"Emotivo" discurso de Nicolás Maduro

Ver también: cualquier cadena de Maduro y/o discurso de Diosdado.

"Se había hecho habitual atribuir a Napoleón toda proeza afortunada y todo golpe de suerte. A menudo se oía que una gallina le decía a otra: «Bajo la dirección de nuestro Líder, camarada Napoleón, yo he puesto cinco huevos en seis días», o dos vacas, mientras saboreaban el agua del bebedero, solían exclamar: «Gracias a nuestro Líder, camarada Napoleón ¡qué rico sabor tiene esta agua!»."

You know.

"Se difundió el rumor de que Snowball, a pesar de todo, había logrado introducir veneno en la comida de Napoleón."

Imposible olvidar el "cáncer inoculado" y la ola de ignorancia generada por el gobierno, trayendo como consecuencia cosas como esta:



Y ni hablar de la similitud de la promesa de la producción independiente, con el lema de: Gobierno del pueblo, para el pueblo. Y mientras el venezolano común hace cola, los del gobierno...



En fin, Rebelión en la Granja es un retrato de los gobiernos -pasados y futuros- donde reina la avaricia. Un clásico obligado. ( )
  Glire | Jun 22, 2016 |
What an unusual, disturbing little story. Its simplicity holds much power and depth.

This isn't the easiest review to write. It's definitely a book that's open to interpretation. As you can see, the synopsis covers that it's a paradox of political angles. I do agree with this, and I also take from it random control through religion, greed, and personal and societal dominance. With the speech and organized structure of the animals, I at first thought the author meant to humanize them for the effect of a fun story; by the end, I realize he instead was highlighting the animal in man.

It's likely a story where you'll discover something new with each read. A short thing, merely 112 pages, it packs a powerful punch. The pacing is swift and interesting, igniting chaos and controversy amongst the animals from get-go, finishing with a grim slamming of the book door. The setting never leaves the farm, it never needs to. They have their own world to survive in and that world is where the power and message of the story lives.

Would you believe I had no idea at all of the plot when opening the first page? Being deprived of most classics growing up, none of my friends or family read these either. It's a personal goal to discover these on my own, and I hadn't seen the movie nor the trailer. I knew it was probably about animals, of course, and when I started reading it thought with the talking animals it was akin maybe to a type of children's tale.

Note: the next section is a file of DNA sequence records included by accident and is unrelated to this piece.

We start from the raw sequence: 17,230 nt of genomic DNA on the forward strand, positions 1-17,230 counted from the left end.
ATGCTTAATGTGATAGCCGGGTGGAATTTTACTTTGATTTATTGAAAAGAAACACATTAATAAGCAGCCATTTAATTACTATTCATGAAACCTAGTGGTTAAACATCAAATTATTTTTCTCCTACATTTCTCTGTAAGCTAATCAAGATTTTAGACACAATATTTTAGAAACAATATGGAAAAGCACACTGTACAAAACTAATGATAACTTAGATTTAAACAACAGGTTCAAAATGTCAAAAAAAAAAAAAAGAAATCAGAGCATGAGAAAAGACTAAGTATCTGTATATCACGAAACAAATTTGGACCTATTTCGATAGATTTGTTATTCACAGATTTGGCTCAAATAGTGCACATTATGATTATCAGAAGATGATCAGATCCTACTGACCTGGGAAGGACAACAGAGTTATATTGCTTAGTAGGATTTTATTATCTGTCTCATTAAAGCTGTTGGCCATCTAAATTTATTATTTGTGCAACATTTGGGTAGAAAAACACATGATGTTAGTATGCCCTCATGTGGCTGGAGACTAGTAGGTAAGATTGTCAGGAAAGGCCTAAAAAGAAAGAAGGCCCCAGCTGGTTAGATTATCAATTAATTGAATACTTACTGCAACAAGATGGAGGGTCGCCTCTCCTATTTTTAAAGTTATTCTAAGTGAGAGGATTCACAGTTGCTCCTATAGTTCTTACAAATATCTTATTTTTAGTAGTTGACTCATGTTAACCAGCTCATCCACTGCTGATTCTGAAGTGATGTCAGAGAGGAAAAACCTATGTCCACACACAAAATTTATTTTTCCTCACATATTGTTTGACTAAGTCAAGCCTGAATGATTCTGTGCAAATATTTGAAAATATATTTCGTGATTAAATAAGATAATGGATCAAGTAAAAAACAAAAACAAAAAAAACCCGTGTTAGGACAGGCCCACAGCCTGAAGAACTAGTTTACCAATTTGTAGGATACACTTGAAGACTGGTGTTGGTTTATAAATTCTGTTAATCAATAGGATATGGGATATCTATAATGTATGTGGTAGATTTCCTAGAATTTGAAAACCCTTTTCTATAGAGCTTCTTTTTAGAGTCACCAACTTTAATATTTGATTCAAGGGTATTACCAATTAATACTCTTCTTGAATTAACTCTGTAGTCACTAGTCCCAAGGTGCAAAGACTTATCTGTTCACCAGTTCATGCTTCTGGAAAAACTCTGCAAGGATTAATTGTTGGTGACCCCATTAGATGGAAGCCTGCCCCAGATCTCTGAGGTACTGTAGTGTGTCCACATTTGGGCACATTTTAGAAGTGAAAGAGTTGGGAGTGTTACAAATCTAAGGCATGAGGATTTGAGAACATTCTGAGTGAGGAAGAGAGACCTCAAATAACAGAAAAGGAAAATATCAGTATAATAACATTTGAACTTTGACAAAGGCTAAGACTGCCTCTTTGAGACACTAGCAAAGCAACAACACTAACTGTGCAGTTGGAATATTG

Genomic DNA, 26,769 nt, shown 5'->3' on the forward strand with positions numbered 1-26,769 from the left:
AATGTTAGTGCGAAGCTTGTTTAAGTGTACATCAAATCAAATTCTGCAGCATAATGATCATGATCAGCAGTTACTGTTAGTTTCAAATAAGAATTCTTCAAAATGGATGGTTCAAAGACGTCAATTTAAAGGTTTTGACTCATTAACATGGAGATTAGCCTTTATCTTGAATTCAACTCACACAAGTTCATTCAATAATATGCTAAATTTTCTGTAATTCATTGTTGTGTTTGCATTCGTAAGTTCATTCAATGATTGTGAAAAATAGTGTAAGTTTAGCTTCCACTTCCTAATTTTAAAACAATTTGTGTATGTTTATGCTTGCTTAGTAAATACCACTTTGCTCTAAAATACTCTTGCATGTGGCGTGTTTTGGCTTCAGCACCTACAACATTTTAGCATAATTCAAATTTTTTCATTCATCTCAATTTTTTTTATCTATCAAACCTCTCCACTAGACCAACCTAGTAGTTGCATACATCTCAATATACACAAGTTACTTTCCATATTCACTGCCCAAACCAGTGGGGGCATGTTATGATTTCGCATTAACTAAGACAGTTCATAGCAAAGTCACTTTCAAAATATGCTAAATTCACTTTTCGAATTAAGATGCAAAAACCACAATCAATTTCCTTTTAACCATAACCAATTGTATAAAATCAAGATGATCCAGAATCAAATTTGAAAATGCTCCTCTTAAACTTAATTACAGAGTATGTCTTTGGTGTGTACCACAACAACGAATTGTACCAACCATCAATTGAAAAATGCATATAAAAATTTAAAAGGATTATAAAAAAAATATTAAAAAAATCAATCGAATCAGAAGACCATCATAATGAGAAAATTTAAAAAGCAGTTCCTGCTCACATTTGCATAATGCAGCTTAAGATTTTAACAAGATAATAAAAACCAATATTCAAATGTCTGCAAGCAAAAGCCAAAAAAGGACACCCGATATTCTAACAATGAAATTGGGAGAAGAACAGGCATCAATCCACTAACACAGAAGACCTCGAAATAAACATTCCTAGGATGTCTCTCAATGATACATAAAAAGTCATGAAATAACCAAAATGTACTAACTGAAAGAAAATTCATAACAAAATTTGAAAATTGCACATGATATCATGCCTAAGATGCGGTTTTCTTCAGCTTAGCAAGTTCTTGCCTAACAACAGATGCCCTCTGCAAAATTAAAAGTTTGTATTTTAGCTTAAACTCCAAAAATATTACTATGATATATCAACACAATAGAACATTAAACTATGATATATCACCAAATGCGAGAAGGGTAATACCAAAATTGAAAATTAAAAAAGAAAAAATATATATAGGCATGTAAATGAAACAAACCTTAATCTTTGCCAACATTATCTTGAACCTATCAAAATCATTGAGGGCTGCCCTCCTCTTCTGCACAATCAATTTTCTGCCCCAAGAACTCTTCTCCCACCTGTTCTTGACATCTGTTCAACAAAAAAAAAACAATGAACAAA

The short novel, bottom line, is about how corrupting power can be. Absolute control and corruption when too much is given, the imbalances are raised, and too much blind loyalty to leadership. The animals initial goal was to run the farm themselves, without outside interference or help, seeing each other as equals of a sort, every animal doing an equal share of work and production toward a unified goal, similar to a utopian communism.

The writing style is ridiculously simple. Kept this way by Orwell, the structure and events unfolding are carefully arranged, using skillful writing and almost childlike simplicity to fully and easily illustrate the chaotic, complex unraveling of this 'society.' Sometimes when using a moral message that is this deep, profound, common, and structured, it can work better laying it out in allegories.

Religion is clear as day with its play in control, especially with the Raven Moses, who keeps speaking of "Sugarcandy Mountain" in the sky, where one day everyone would be able to rest from their weary labors. Some have pointed out that while Old Major was preaching about changes needed within the structure, Moses was sleeping in the barn. It can be seen as a play on how the church has been accused of "sleeping" or turning a blind eye to communism.

I recommend this short novel to everyone. The message is amazingly potent, the characters fascinating, it's power isn't in preachy writing but effective literary prowess, and it's a classic that will stand the test of time.

There's also always this haunting last line the book concludes with. I don't care much for Minecraft but my friend and son have me play it sometimes. I built a little literary world and one of the farms was animal farm. I put this last line on a few signs in the yard:

"The creatures outside looked from pig to man, and from man to pig, and from pig to man again: but already it was impossible to say which was which."

Interesting facts:

Several of Orwell's coinages from his popular and intensely impactual works have birthed unique phrases people use today, one word being "Orwellian", indicated any oppressive social occurrence leading to the repression of a free society.

His other most popular piece was 1984. Combined with Animal Farm, these two have sold more copies together than any other twentieth-century author.
( )
  Paperbackstash | Jun 14, 2016 |
If you can get past the concept of talking animals and use the parallels to history, it's not a bad book! ( )
  sippju01 | Jun 9, 2016 |